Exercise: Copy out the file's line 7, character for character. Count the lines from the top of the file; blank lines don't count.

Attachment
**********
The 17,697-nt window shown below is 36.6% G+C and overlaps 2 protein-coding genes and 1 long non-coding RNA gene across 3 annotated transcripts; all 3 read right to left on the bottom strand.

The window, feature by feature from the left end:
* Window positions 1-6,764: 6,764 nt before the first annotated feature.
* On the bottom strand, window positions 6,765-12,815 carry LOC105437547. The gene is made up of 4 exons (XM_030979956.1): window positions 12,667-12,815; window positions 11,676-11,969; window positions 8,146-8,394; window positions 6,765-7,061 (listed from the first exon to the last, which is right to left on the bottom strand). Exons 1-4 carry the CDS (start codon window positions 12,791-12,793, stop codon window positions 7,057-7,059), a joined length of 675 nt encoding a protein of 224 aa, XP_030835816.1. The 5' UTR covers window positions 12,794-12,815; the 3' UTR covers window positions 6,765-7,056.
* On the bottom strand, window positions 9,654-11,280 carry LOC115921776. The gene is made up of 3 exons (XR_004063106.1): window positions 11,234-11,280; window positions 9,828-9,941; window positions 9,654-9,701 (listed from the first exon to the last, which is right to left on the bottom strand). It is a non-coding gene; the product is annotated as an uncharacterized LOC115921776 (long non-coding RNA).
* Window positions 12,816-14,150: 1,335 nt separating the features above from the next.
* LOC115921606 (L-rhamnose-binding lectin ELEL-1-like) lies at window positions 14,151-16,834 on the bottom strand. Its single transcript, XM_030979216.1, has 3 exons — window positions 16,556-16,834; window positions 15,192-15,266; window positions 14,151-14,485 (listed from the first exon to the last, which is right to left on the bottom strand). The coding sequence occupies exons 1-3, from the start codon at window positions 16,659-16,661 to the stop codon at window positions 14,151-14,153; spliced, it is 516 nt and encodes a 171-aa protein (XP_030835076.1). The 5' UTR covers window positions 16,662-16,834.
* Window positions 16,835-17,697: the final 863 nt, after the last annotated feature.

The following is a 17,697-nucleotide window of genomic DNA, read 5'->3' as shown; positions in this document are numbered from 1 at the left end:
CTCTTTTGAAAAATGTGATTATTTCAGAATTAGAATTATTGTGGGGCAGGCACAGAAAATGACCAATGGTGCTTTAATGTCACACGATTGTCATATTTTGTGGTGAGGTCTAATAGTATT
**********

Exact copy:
* LOC115921606 (L-rhamnose-binding lectin ELEL-1-like) lies at window positions 14,151-16,834 on the bottom strand. Its single transcript, XM_030979216.1, has 3 exons — window positions 16,556-16,834; window positions 15,192-15,266; window positions 14,151-14,485 (listed from the first exon to the last, which is right to left on the bottom strand). The coding sequence occupies exons 1-3, from the start codon at window positions 16,659-16,661 to the stop codon at window positions 14,151-14,153; spliced, it is 516 nt and encodes a 171-aa protein (XP_030835076.1). The 5' UTR covers window positions 16,662-16,834.